Once that happens, the Indian war would not remain limited to two fronts – Pakistan and China. The Indian Air Force would be compelled to fly over the airspace of neighboring nations. This would transform it into a regional war with extremely high stakes, since the three main players are nuclear-armed.

There is added pressure on the Modi government from its ideological mentor.

This progression of war should underscore the fact that since escalation has its own dynamics, it would be impossible for India to restrict or control war. All talks about limited war (in time and space) that Indian generals are fond of discussing are peace-time activities, with no relationship with the reality of war.

The reality, unfortunately, was laid bare by the so-called 2016 surgical strikes the Modi government advertized, where a localized tactical operation had political rather than military objectives. For one, surgical strikes which are akin to blitzkrieg are done by the air force and not the army, which can at best do raids. For another, they were, as the then foreign secretary, S. Jaishankar, described, "low level, targeted counter-terror operations'. Given the army leadership's complicity and eagerness to please political bosses rather than serve their command, something similar to surgical or fake strikes could be on the cards.

There is added pressure on the Modi government from its ideological mentor, the Hindu nationalist RSS paramilitary organization. The latter has reworked its priority for the coming general elections, where instead of the Ram Mandir issue, the Pulwama tragedy would be the focus. The RSS is expected to assert that only a muscular and stable government can ensure that more Pulwamas do not happen, demanding hard choices from the Modi government.

Writing in the Sunday Times of India, the pro-government columnist Swapan Dasgupta has said, "India will have to exercise hard options, including the grim sight of body bags." Sadly he knows little about with India's or Pakistan's hard power choices, not to mention China's enormous military capabilities that would come in support of Pakistan.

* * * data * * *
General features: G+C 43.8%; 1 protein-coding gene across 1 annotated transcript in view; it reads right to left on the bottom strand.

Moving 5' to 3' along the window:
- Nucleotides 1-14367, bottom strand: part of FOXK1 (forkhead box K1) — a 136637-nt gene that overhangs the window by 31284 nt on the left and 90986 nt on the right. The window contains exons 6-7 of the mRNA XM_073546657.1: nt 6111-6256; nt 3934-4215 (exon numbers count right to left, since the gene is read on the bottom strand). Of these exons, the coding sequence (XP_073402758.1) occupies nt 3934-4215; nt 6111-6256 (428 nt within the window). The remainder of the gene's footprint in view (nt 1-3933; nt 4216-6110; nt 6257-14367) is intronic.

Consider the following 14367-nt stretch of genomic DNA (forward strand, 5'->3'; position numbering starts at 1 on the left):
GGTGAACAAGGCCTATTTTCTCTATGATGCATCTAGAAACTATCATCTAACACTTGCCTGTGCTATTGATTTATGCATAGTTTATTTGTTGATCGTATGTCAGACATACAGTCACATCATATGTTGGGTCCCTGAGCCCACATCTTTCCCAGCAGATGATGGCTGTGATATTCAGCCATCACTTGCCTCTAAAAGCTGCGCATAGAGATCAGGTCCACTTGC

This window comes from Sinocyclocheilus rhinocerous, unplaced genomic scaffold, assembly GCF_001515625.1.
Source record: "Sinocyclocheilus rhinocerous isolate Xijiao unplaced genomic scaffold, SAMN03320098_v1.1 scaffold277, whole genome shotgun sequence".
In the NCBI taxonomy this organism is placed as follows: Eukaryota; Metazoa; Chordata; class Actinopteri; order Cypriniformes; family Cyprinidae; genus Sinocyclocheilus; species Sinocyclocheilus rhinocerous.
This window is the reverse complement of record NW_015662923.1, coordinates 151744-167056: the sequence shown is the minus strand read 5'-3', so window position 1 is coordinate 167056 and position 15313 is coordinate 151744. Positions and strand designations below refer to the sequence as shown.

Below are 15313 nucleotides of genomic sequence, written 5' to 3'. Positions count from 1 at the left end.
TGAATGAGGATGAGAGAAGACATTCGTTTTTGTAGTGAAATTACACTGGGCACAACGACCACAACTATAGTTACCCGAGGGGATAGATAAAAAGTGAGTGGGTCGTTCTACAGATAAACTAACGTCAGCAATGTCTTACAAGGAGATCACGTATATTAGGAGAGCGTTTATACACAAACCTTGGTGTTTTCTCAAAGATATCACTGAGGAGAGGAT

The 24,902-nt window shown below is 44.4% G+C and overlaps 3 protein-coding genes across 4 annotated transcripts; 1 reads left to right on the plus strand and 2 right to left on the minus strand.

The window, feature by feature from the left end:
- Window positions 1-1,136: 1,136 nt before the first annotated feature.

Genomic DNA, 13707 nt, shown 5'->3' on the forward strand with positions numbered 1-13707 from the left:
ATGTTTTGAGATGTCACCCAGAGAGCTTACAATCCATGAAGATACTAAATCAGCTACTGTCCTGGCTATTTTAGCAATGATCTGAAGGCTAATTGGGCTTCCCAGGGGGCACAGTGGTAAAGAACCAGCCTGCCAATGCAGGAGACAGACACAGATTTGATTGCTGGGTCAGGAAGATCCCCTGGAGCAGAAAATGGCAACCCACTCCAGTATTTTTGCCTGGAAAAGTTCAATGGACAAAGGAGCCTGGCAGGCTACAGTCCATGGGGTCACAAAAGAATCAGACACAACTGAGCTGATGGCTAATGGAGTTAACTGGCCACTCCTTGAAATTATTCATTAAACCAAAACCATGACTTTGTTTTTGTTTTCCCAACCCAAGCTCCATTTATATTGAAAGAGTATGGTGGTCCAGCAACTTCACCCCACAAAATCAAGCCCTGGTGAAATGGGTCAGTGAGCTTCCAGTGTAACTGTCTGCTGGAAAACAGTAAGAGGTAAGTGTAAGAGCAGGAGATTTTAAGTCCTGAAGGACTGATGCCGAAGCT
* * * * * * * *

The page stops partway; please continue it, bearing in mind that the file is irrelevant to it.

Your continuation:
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Geopolitics

Utter Pessimism, What Israelis And Palestinians Share In Common

Right now, according to a joint survey of Israelis and Palestinians, hopes for a peaceful solution of coexistence simply don't exist. The recent spate of violence is confirmation of the deepest kind of pessimism on both sides for any solution other than domination of the other.

An old Palestinian protester waves Palestinian flag while he confronts the Israeli soldiers during the demonstration against Israeli settlements in the village of Beit Dajan near the West Bank city of Nablus.

A Palestinian protester confronts Israeli soldiers during the demonstration against Israeli settlements in the West Bank village of Beit Dajan on Jan. 6.

Pierre Haski

-Analysis-

PARIS — Just before the latest outbreak of violence between Israelis and Palestinians, a survey of public opinion among the two peoples provided a key to understanding the current situation unfolding before our eyes.

It was a joint study, entitled "Palestinian-Israeli Pulse", carried out by two research centers, one Israeli, the other Palestinian, which for years have been regularly asking the same questions to both sides.

The result is disastrous: not only is the support for the two-state solution — Israel and Palestine side by side — at its lowest point in two decades, but there is now a significant share of opinion on both sides that favors a "non-democratic" solution, i.e., a single state controlled by either the Israelis or Palestinians.

This captures the absolute sense of pessimism commonly felt regarding the chances of the two-state option ever being realized, which currently appears to be our grim reality today. But the results are also an expression of the growing acceptance on both sides that it is inconceivable for either state to live without dominating the other — and therefore impossible to live in peace.